I'm a huge fan of Charles Burns work. This series of books are really out there on their own. It's (so far) a total enigma as to what exactly is going on-think, if David Lynch wrote graphic novels then you're half way there. There will be three in total (this is 1st). Artwork is stunning and a very trippy homage to Tintin and I cannot wait for more.
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on 4 January 2012
As mentioned in other 4 to 5 stars reviews I really liked the script .
In my opinion the magic is not only created by Charles Burns.
Format and print quality are really sublime ( congrats to the publisher )

OOhh ... by the way "Hey Charles ... Hurry up, man !!! We want more !!!!
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on 12 March 2014
perfect state fantastic comic book - the volume was new without imperfections - the story is psychedelic and surrealistic. Must have
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on 11 October 2010
If you like Charles Burns. Buy it. Now.
Mr Burns is well known for his sharp black and whites but this book is in full colour - and it works brilliantly, adding another layer to his Lynchian dreamscapes. This first volume in a new series is an instant classic in my opinion. The nod to Hergé's Tintin enhancing the weird-factor beautifully. Impeccably printed on gorgeous paper, don't waste any time - buy the hardback. You won't regret it.
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on 21 December 2010
I am a massive fan of Charles Burns and this defiantly does not disappoint, the art work is amazing and the story very intriguing defiantly leaves you wanting more! It is a very cryptic story with lots of hidden meaning behind the story on the surface, which is an apparent trend in Charles Burns work, most noticeably in Black Hole. Anyone interested in buying this book i would defiantly recommend it and i would also suggest that you buy black hole as well as after reading this you are going to be left wanting more!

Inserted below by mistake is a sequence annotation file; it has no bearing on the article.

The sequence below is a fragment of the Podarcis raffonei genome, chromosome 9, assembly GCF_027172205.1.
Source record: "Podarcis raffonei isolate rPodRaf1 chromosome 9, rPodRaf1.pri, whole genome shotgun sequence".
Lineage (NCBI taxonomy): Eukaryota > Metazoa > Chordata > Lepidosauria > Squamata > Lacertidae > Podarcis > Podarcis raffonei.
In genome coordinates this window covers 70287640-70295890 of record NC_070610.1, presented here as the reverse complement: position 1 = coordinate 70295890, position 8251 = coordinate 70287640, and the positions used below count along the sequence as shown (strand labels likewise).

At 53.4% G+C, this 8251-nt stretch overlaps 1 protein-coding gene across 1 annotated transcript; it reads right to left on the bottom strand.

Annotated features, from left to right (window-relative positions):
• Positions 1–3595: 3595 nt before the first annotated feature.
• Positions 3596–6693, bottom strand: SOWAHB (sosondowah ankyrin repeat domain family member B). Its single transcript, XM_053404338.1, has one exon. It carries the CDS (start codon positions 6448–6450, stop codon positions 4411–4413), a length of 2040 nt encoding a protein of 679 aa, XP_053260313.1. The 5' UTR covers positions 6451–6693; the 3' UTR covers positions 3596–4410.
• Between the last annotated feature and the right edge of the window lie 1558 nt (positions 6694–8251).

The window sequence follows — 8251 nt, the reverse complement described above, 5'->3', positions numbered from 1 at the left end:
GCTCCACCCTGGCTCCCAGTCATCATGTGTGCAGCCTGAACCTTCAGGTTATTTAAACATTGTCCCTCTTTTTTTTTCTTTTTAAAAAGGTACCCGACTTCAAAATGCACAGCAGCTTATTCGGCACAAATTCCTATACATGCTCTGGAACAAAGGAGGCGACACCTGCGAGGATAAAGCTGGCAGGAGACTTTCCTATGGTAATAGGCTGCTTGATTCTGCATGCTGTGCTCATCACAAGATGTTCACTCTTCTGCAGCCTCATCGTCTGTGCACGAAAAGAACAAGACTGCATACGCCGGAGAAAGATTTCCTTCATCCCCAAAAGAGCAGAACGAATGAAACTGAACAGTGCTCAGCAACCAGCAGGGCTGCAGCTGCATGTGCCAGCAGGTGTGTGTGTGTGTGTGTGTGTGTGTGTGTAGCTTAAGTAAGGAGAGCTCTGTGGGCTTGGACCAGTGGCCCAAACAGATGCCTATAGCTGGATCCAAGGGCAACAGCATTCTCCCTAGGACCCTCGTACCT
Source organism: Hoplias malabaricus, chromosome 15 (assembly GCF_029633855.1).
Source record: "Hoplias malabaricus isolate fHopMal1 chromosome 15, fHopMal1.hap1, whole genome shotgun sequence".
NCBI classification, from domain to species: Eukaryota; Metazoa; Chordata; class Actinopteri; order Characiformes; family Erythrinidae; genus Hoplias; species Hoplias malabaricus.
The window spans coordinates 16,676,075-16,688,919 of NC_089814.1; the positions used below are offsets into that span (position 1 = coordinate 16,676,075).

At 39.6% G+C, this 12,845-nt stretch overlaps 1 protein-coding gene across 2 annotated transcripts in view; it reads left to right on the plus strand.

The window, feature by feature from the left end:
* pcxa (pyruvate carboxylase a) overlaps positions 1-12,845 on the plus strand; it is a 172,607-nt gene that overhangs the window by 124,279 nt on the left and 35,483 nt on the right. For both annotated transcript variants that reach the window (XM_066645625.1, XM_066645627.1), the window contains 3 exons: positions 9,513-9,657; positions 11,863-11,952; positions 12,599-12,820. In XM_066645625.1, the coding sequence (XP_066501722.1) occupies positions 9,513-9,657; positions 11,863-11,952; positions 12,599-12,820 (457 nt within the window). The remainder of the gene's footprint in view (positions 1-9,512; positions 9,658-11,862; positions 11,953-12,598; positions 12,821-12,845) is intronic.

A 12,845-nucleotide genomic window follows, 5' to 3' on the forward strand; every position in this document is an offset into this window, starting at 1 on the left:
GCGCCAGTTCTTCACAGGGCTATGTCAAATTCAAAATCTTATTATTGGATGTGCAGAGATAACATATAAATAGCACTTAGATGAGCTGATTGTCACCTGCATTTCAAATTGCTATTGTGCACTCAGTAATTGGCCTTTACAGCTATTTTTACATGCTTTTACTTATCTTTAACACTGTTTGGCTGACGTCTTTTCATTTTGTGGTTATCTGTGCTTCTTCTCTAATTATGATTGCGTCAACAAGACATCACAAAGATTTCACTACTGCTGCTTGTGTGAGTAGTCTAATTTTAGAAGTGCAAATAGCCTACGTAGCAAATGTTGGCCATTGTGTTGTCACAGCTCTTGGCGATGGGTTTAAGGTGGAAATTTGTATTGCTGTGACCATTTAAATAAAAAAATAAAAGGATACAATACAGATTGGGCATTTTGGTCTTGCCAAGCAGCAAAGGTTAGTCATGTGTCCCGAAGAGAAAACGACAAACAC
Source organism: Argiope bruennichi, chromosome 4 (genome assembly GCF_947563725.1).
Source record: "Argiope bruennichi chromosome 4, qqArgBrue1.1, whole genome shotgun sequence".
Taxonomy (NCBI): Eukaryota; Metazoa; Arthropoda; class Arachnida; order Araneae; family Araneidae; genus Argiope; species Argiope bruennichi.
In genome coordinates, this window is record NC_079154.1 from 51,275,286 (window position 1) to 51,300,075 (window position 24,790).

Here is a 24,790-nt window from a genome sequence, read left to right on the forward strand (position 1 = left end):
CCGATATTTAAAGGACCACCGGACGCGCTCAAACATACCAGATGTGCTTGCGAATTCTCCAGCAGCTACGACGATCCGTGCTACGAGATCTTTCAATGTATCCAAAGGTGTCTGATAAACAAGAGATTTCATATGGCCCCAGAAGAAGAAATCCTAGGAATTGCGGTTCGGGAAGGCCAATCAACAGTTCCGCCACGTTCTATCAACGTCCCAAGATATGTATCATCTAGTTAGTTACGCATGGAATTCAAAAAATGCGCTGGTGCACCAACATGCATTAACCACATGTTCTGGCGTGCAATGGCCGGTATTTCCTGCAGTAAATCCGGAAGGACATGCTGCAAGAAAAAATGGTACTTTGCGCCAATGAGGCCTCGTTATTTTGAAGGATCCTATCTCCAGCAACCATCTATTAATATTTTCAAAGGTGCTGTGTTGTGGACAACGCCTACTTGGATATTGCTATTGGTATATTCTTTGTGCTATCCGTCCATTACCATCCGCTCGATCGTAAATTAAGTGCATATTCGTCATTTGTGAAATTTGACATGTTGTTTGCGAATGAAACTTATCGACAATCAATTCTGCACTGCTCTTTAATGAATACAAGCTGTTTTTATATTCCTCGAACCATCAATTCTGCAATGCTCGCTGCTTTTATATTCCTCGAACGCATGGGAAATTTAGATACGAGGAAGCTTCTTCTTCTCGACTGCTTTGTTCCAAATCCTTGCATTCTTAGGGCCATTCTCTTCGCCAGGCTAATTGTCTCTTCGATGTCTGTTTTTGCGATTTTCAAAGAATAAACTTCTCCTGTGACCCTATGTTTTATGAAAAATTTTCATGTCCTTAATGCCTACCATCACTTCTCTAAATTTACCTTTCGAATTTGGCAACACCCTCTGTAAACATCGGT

P.S.Notice to buyers this is the first book in a series that has not yet all been released, this should not put you off but thought that I'd state it in case you were not aware of this.

P.P.S Go buy it!
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on 19 December 2014
It's ok but unfortunately I finished it in 10 minutes - definitely not worth ten pounds. A similarly-priced volume of Neil Gaiman's "Sandman", or Jimmy Gownley's "Amelia Rules!" would take several hours to read, and provide far more emotional depth.
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on 18 October 2010
Short and sweet...I feel kinda drunk and strange after reading through this... in a good way of course. As an illustrator myself i would recommend this to anyone who likes it weird and wonderful.
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on 4 January 2011
Reading this I was reminded of an interview with Kingsley Amis in which he commented on the fruitlessness of trying to find artistic inspiration in a whisky bottle. The simple truth is that good writing and alcohol don't mix. Judging from this, the same can be said for drugs of any variety, medicinal or otherwise. If you're thinking about spending your own money in order to read this book I can attest to the fact that it is very aptly titled. I don't know if the writer was x'ed out when he wrote it but the experience of reading it is very much like having someone recount every painstaking detail of, like, this really weird dream they had when they were seriously spaced out. Dude.

In its defence, the artwork is both witty and sufficiently unsettling to create the necessary sense of unhinged dreamscape (and yes, that disorientation bleeds into "reality" too), while the narrative is well structured and fairly engaging. But it all seems built on the gossamer foundation of a half-remembered dream, soon to fade from memory forever. Which may of course be the writer's only point. In which case you need to ask yourself whether or not the tail-chasing of your own or anyone else's stoned mind will offer you any ultimate reward. If you answer that question in the affirmative then go ahead and enjoy this book - and good luck to you.